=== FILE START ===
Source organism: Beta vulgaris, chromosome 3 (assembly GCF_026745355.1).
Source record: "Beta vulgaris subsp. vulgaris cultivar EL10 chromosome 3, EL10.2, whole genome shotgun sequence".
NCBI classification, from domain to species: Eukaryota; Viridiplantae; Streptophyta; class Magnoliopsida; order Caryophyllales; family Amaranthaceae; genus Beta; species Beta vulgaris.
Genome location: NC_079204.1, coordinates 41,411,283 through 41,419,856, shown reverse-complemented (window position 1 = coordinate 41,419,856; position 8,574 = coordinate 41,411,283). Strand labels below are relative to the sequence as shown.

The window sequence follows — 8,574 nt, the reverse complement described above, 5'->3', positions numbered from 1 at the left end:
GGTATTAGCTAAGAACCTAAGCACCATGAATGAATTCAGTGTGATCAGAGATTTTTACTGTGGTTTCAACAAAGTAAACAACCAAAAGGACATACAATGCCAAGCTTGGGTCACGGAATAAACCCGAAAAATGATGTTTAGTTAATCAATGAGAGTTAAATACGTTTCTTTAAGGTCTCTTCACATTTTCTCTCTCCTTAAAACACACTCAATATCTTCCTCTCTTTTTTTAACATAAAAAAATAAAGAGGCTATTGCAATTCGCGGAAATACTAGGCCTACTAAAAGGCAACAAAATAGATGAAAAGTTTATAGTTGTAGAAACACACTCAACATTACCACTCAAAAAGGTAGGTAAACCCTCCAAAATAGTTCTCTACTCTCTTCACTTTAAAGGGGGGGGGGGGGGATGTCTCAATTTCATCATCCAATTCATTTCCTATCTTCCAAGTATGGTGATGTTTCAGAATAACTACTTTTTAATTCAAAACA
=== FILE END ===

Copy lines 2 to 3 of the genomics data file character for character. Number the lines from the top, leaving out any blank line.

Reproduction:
Source record: "Beta vulgaris subsp. vulgaris cultivar EL10 chromosome 3, EL10.2, whole genome shotgun sequence".
NCBI classification, from domain to species: Eukaryota; Viridiplantae; Streptophyta; class Magnoliopsida; order Caryophyllales; family Amaranthaceae; genus Beta; species Beta vulgaris.